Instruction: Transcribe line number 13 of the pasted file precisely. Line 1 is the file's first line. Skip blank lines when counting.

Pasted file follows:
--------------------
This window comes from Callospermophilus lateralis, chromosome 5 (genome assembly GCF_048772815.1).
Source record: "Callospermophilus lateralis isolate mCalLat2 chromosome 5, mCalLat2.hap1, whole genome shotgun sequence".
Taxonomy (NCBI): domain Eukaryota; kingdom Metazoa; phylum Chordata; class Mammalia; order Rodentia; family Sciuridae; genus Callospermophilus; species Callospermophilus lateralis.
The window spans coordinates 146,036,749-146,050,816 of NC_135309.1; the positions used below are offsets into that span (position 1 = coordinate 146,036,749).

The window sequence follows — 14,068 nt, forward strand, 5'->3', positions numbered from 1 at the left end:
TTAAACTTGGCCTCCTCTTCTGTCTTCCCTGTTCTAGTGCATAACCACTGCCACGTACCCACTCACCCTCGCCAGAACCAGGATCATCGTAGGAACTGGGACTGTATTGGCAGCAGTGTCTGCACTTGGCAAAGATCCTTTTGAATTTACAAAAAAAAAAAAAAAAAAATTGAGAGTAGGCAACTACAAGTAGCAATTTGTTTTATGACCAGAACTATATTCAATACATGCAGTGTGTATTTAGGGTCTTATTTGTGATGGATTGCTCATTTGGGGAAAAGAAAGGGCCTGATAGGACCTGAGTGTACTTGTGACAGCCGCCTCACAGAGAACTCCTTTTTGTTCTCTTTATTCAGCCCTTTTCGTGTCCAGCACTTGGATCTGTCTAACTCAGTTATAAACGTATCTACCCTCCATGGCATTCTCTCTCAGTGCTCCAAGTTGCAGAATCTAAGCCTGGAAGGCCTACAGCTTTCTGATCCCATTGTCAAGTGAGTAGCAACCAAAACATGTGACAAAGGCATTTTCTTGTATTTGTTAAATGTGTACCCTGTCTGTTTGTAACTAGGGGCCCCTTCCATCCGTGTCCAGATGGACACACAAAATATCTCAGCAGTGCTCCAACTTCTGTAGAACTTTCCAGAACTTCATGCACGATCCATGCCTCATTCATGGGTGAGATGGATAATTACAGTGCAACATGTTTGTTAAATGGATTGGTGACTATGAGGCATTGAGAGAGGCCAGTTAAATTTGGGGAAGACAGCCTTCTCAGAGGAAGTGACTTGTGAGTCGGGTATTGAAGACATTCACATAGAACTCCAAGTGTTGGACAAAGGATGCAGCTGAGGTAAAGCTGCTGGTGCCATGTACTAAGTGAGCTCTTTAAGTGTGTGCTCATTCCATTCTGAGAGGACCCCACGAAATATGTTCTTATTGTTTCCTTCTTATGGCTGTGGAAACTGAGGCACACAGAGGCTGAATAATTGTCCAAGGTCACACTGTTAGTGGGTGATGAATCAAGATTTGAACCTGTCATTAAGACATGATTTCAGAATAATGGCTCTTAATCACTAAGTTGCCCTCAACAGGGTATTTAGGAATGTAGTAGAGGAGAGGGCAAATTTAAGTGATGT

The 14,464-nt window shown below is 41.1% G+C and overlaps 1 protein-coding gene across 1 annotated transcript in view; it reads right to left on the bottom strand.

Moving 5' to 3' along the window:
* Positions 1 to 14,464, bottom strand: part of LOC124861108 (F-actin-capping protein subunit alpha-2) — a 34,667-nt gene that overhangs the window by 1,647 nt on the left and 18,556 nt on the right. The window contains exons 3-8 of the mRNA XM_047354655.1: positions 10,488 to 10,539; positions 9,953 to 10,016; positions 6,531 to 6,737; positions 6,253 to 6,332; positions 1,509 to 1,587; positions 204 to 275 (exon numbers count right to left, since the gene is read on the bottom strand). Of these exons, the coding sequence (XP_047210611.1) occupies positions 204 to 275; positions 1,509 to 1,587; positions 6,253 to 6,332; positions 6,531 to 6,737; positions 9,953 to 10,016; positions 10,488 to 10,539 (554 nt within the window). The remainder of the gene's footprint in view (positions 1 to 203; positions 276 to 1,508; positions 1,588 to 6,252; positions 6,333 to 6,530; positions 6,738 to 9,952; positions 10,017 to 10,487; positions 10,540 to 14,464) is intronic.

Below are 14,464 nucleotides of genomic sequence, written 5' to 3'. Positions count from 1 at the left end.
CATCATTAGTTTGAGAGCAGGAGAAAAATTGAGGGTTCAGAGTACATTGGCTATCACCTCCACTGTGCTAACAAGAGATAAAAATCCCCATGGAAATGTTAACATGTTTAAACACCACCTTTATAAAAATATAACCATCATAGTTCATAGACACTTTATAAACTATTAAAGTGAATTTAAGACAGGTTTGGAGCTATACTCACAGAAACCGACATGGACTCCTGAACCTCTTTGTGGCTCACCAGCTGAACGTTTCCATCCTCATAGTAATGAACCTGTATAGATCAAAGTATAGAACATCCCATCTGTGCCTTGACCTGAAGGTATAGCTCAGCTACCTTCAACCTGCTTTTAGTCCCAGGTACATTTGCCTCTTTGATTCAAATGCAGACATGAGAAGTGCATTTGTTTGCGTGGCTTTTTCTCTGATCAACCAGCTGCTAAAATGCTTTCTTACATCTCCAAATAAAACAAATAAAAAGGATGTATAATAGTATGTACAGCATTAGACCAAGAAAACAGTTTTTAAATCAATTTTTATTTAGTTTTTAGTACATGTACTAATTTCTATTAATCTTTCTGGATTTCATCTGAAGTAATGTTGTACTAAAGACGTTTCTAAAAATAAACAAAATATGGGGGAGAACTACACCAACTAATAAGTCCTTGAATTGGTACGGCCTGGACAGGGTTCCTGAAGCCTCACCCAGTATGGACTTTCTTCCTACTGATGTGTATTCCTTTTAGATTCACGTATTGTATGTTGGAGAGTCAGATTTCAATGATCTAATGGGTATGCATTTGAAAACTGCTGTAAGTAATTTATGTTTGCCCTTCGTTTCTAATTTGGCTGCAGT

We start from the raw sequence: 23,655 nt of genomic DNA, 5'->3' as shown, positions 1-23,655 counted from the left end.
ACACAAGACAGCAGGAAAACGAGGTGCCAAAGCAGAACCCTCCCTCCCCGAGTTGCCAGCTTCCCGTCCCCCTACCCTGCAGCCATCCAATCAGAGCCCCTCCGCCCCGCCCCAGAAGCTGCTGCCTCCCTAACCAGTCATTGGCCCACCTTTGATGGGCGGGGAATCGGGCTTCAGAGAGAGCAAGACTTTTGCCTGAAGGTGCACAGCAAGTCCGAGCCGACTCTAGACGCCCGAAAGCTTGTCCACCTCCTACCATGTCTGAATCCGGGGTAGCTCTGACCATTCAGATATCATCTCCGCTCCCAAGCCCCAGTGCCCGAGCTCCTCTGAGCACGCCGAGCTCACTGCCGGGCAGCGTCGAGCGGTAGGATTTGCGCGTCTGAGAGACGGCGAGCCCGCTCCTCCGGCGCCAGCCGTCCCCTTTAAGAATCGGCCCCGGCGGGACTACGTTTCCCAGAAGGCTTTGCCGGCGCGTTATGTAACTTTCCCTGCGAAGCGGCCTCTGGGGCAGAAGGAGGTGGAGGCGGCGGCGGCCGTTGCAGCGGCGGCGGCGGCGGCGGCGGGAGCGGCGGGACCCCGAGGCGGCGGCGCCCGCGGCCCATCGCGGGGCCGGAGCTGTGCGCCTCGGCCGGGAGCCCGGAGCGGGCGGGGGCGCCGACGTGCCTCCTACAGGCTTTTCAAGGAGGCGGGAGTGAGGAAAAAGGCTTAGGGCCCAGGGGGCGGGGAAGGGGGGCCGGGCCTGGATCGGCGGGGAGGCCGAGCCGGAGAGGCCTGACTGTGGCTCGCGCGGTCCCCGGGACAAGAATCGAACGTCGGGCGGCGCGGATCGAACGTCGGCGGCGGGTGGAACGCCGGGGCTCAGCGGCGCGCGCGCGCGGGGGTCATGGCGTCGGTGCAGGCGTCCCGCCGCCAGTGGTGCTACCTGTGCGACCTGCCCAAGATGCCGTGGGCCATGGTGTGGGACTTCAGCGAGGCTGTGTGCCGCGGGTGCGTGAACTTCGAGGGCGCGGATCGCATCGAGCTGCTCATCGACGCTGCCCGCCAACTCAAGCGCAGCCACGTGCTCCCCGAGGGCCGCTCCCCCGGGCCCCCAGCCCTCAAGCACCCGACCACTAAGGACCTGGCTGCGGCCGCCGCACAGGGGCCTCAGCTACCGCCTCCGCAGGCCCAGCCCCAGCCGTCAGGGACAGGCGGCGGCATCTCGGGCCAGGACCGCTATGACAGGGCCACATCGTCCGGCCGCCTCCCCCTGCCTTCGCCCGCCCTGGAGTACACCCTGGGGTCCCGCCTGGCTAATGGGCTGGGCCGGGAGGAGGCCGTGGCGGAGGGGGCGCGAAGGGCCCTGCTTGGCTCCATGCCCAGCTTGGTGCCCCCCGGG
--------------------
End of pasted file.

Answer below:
ACACAAGACAGCAGGAAAACGAGGTGCCAAAGCAGAACCCTCCCTCCCCGAGTTGCCAGCTTCCCGTCCCCCTACCCTGCAGCCATCCAATCAGAGCCCCTCCGCCCCGCCCCAGAAGCTGCTGCCTCCCTAACCAGTCATTGGCCCACCTTTGATGGGCGGGGAATCGGGCTTCAGAGAGAGCAAGACTTTTGCCTGAAGGTGCACAGCAAGTCCGAGCCGACTCTAGACGCCCGAAAGCTTGTCCACCTCCTACCATGTCTGAATCCGGGGTAGCTCTGACCATTCAGATATCATCTCCGCTCCCAAGCCCCAGTGCCCGAGCTCCTCTGAGCACGCCGAGCTCACTGCCGGGCAGCGTCGAGCGGTAGGATTTGCGCGTCTGAGAGACGGCGAGCCCGCTCCTCCGGCGCCAGCCGTCCCCTTTAAGAATCGGCCCCGGCGGGACTACGTTTCCCAGAAGGCTTTGCCGGCGCGTTATGTAACTTTCCCTGCGAAGCGGCCTCTGGGGCAGAAGGAGGTGGAGGCGGCGGCGGCCGTTGCAGCGGCGGCGGCGGCGGCGGCGGGAGCGGCGGGACCCCGAGGCGGCGGCGCCCGCGGCCCATCGCGGGGCCGGAGCTGTGCGCCTCGGCCGGGAGCCCGGAGCGGGCGGGGGCGCCGACGTGCCTCCTACAGGCTTTTCAAGGAGGCGGGAGTGAGGAAAAAGGCTTAGGGCCCAGGGGGCGGGGAAGGGGGGCCGGGCCTGGATCGGCGGGGAGGCCGAGCCGGAGAGGCCTGACTGTGGCTCGCGCGGTCCCCGGGACAAGAATCGAACGTCGGGCGGCGCGGATCGAACGTCGGCGGCGGGTGGAACGCCGGGGCTCAGCGGCGCGCGCGCGCGGGGGTCATGGCGTCGGTGCAGGCGTCCCGCCGCCAGTGGTGCTACCTGTGCGACCTGCCCAAGATGCCGTGGGCCATGGTGTGGGACTTCAGCGAGGCTGTGTGCCGCGGGTGCGTGAACTTCGAGGGCGCGGATCGCATCGAGCTGCTCATCGACGCTGCCCGCCAACTCAAGCGCAGCCACGTGCTCCCCGAGGGCCGCTCCCCCGGGCCCCCAGCCCTCAAGCACCCGACCACTAAGGACCTGGCTGCGGCCGCCGCACAGGGGCCTCAGCTACCGCCTCCGCAGGCCCAGCCCCAGCCGTCAGGGACAGGCGGCGGCATCTCGGGCCAGGACCGCTATGACAGGGCCACATCGTCCGGCCGCCTCCCCCTGCCTTCGCCCGCCCTGGAGTACACCCTGGGGTCCCGCCTGGCTAATGGGCTGGGCCGGGAGGAGGCCGTGGCGGAGGGGGCGCGAAGGGCCCTGCTTGGCTCCATGCCCAGCTTGGTGCCCCCCGGG